Zedd’s writing is featured in the anthologies Low Rent, Captured, Up Is Up But So Is Down, Underground USA, No Such Thing as a Free Ride (A Collection of Hitchhiking Tales) and Radium (from Sweden.)

Collections of his movies include STEAL THIS VIDEO (released by Film Threat in the 90’s), ABNORMAL: THE SINEMA OF NICK ZEDD (Rubric, 2001), GEEK MAGGOT BINGO, WAR IS MENSTRUAL ENVY and GENERATION Z (all on MVD).
A 4 disc boxed set of Zedd’s television series THE ADVENTURES OF ELECTRA ELF will be released by MVD in April.

Zedd briefly fronted a “noise unit” called ZYKLON B in 1999/2000 making digital hardcore music, and released a single on Rubric Records entitled CONSUME OR DIE which has since become a valuable collectors item.

In the last two years Zedd has reinvented himself as a painter and clothing designer, selling custom made hoodies, t-shirts, and skirts online and occasionally in stores. Current designs can be purchased at his website nickzedd.com which also features his writing and videos for sale.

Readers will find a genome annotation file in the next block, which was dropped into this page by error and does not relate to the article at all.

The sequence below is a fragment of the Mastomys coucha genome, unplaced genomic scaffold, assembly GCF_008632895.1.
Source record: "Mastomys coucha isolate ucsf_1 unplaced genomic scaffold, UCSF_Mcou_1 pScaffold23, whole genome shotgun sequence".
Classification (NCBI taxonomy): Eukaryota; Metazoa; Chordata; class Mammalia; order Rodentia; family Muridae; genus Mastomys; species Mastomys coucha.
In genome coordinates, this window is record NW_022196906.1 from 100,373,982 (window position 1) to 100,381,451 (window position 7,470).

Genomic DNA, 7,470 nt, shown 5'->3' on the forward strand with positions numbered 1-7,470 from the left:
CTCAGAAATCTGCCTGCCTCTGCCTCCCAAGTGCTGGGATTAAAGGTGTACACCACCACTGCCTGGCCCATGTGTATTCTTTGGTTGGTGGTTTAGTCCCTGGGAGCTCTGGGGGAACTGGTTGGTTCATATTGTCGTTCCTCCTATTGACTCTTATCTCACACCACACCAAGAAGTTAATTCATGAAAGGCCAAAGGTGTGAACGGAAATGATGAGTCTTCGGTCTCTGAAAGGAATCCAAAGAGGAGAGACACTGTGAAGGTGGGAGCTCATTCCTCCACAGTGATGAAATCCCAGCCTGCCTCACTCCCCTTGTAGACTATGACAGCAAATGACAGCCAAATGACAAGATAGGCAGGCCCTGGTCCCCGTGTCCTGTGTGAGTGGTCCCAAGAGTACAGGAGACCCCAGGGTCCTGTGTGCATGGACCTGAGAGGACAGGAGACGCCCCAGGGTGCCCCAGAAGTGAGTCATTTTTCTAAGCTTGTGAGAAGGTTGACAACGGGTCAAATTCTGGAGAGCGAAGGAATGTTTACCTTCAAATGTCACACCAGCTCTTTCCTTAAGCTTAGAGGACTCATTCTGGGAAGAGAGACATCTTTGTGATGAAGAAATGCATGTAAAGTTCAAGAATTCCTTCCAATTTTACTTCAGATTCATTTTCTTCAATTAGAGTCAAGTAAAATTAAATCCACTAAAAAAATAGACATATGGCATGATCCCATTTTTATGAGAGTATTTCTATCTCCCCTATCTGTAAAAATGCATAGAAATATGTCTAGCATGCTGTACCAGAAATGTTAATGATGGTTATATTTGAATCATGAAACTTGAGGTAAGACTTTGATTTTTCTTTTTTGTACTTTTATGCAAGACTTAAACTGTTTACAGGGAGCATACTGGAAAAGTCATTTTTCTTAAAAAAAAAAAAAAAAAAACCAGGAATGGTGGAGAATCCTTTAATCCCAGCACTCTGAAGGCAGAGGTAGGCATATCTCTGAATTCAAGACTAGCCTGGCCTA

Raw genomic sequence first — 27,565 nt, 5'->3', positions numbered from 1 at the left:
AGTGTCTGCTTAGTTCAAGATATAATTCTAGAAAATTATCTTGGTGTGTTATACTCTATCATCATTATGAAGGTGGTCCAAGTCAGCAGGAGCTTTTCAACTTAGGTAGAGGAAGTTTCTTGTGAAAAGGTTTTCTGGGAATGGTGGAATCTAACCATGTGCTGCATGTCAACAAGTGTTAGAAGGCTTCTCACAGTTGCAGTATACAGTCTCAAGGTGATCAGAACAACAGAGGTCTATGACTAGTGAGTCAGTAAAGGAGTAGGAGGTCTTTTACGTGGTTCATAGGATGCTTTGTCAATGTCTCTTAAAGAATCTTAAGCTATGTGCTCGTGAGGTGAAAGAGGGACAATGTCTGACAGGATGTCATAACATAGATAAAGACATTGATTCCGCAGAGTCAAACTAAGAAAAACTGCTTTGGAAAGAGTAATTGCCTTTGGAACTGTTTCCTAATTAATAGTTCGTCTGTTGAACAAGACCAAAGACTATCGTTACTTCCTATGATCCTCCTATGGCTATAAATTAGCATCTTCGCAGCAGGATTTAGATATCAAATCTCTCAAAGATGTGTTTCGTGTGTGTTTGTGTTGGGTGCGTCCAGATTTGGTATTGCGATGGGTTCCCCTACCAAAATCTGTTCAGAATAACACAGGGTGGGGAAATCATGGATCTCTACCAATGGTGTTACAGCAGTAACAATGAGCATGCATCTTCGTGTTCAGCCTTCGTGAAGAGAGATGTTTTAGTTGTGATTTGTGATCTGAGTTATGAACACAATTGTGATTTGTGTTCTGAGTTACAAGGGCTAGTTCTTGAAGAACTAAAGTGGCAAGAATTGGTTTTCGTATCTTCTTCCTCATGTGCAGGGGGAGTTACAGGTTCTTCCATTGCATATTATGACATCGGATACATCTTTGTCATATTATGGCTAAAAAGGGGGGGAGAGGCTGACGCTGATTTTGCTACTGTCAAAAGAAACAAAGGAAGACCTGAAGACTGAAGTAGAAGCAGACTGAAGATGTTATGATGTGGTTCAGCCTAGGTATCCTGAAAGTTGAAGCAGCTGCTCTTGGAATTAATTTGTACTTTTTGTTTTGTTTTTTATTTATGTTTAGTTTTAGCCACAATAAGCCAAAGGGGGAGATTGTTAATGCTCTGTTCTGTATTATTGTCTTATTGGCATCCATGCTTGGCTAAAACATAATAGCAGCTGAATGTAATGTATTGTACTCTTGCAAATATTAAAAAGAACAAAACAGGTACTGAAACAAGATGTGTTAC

My first encounter with Nick Zedd took place one night in the basement of a rock n’ roll club on Eldridge where my friend Isabell’s band was scheduled to play. In between acts, his startling movies were being projected onto a screen in front of the stage, depicting a nude woman painted orange having sex with an octopus.
Shots of deformed fetuses preceded a montage of war casualties; images of living soldiers with half their faces blown off; the kind of clinical examination that is strictly taboo on television, movies and most of the world wide web on the grounds of “bad taste.” In truth, such prohibitions can be attributed to the fact that war is a profitable enterprise for the arms industry, private security firms and robber barons who control the content of all corporate media.
(Perpetual war for perpetual peace must never be questioned by the masses.)

Intrigued by the avalanche of images jumping off the screen in violation of an unspoken edict that in all public places one must “get stupid” “go with the program” and “don’t worry, be happy,” I approached the tall, thin projectionist dressed in a black blazer and pink ruffled shirt and requested an interview. To my relief, he agreed.